It began with a short exchange as a longtime volunteer taught us how to monitor our Bluebird boxes. He explained that the environmental research center where the bluebird boxes are located rent out the farm fields on the property to local farmers. “For several years, these fields were covered in hay,” he said as we walked the perimeter of the fields. “On average, we fledged 200 Bluebirds each year. Last year, they planted corn – GMO corn – here. We only fledged 130 Bluebirds.” Questions bounced around in my head. Was it a causal relationship or coincidence? Why would GMO corn hurt the Bluebirds? Why do we need GMO crops, anyway? What’s going on here?
Eastern Bluebird, Pt. Lookout, Maryland, February, 2014
The link between the GMO corn and the Bluebirds has to do, not so much with the corn itself, but with the chemicals used to treat the corn. Genetically engineered crops are genetically modified, in part, so that the plant will survive the increasingly toxic herbicides and pesticides with which they are treated. Of particular concern is a relatively new class of insecticides called neonicotinoids, derived from nicotine, a natural insecticide. The neonicotinoids cause paralysis and eventual death when consumed by organisms. They were developed in the early 1990’s to combat crop pests that had become increasingly resistant to older generations of insecticides. They are now the most widely used insecticides in the WORLD. There are over 300 types of neonicotinoids used in the United States today. They are used to coat seeds, in crop sprays, in granulated spreads for pastures and parks, and in lawn and garden sprays and granules for suburban use.
So, what’s the problem?
Well, first of all, these are acutely toxic chemicals. They don’t discriminate between bad insects that devour crops, and good insects like bees and other pollinators. In fact, they are so potent that they are acutely toxic for birds as well. According to a study sponsored by the American Bird Conservancy in 2013, “A single corn kernel treated with a neonicotinoid can kill a songbird.”
Secondly, this class of pesticides is highly persistent, lasting up to 19 years in the soil. Compounding this level of persistence is that most of the pesticide leaches into the soil, where it washes out into the water system. Data on surface and ground water contamination from California and the Great Plains indicate that levels of neonicotinoids in run-off waters are so high that it’s contaminating surface and ground waters, and impacting the aquatic food chain – it’s killing the aquatic invertebrates. In other words, it’s so effective that it’s destroying the food supply – the insects and the invertebrates – upon which so many bird species depend.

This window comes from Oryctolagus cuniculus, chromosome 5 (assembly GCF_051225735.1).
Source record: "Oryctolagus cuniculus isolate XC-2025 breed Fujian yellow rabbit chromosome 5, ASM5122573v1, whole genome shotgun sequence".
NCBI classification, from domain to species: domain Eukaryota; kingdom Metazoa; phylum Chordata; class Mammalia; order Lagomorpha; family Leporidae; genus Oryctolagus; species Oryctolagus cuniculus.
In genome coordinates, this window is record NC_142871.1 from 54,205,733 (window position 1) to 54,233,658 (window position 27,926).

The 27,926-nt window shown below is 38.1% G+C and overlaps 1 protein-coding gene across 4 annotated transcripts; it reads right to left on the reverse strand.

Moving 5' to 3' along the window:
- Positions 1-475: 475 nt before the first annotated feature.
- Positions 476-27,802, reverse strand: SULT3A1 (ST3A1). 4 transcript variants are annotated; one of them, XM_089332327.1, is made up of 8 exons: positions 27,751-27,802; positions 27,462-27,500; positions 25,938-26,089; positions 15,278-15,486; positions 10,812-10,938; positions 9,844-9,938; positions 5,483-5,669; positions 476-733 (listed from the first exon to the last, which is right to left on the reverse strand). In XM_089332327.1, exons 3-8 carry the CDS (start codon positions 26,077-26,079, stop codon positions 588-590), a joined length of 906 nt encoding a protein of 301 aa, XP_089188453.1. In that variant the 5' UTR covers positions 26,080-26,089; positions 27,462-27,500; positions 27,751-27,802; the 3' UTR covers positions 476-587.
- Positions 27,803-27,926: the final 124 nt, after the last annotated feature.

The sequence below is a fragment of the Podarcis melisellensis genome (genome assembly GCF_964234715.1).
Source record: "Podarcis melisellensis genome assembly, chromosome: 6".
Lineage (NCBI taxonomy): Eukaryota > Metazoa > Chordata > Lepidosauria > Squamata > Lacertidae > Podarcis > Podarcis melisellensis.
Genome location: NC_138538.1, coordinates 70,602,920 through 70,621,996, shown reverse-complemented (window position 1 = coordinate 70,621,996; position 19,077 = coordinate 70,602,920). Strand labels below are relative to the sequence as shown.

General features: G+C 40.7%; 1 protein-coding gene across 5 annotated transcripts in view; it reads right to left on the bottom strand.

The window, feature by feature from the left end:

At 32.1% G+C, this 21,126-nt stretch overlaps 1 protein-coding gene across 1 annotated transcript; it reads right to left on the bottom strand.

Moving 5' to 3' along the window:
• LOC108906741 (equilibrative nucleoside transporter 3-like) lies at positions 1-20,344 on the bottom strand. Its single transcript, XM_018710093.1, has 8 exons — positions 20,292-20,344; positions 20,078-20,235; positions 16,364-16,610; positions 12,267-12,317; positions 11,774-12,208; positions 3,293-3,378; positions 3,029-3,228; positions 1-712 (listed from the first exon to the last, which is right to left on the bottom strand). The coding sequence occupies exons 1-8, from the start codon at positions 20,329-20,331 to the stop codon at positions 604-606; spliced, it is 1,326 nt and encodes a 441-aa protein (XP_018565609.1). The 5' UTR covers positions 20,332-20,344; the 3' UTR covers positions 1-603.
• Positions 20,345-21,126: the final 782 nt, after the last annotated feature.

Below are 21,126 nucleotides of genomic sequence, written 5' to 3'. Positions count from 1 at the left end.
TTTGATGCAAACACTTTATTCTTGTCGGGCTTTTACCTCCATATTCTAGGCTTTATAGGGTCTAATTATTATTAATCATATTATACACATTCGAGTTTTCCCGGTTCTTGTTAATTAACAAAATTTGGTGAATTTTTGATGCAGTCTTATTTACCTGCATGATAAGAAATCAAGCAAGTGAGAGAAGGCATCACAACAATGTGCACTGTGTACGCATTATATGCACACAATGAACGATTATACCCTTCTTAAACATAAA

Additionally, the combination of the persistent nature of the chemical along with it’s pervasive use (90% of the corn and 95% of the soybeans produced in the United States are GMOs, laced with these pesticides), means that they are available to birds chronically, leading to reproductive toxicity. Again citing the 2013 study sponsored by the American Bird Conservancy, “As little as 1/10th of a neonicotinoid-coated corn seed per day during egg-laying season is all that is needed to affect reproduction.”
Eastern Bluebird, Schoolhouse Pond, Upper Marlboro, Maryland, March, 2014
So, back to my 23 Bluebird boxes. Does any of this relate to the declining numbers of fledgling birds at this particular sight last year? I suppose it would take a longitudinal, scientific study to come to any conclusions about that. What this line of questions has done is to raise my level of awareness and knowledge regarding the impact of genetically engineered crops and the use of increasingly toxic chemicals to treat those crops on the environment. Hopefully, it’s raised some questions and some eyebrows among my readers. For those of you who would like to read more, I am including the sources of information used to write this essay. Let’s learn together.
Main, Emily. (March, 2013). “First the Bees, Now the Songbirds: Pesticides Silencing America’s Songbird Population.” Retrieved from http://www.rodalenews.com/pesticides-and-songbirds
mercola.com. (June, 2013). “Ecosystem and Food Supply Threatened by Gross Underestimate of Toxicity of Neonicotinoid Pesticides.” Retrieved from http://articles.mercola.com/sites/articles/archieve/2013/06/18/neonicotinoid- pesticide.aspx
Mineau, P. & Palmer, C. (March, 2013). “The Impact of the Nation’s Most Widely Used Insecticides on Birds.” Retrieved from http://extension.entm.purdue.edu./neonicotinoids/PDF/TheImpactoftheNation’sMost WidelyUsedInsecticidesonBirds.pdf
Monbiot, George. (August, 2013). “Neonicotinoids are the New DDT Killing the Natural World.” Retrieved from http://www.theguardian.com/environment/georgemonbiot/2013/aug/05/neonicotinoids-ddt-pesticides-nature
Paul, K. & Cummins, R. (Feb, 2014). “GMOs are Killing Bees, Butterflies, Birds and… ” Retrieved from http://www.organicconsumers.org/essays/gmos-are-killing-bees-butterflies-birds-and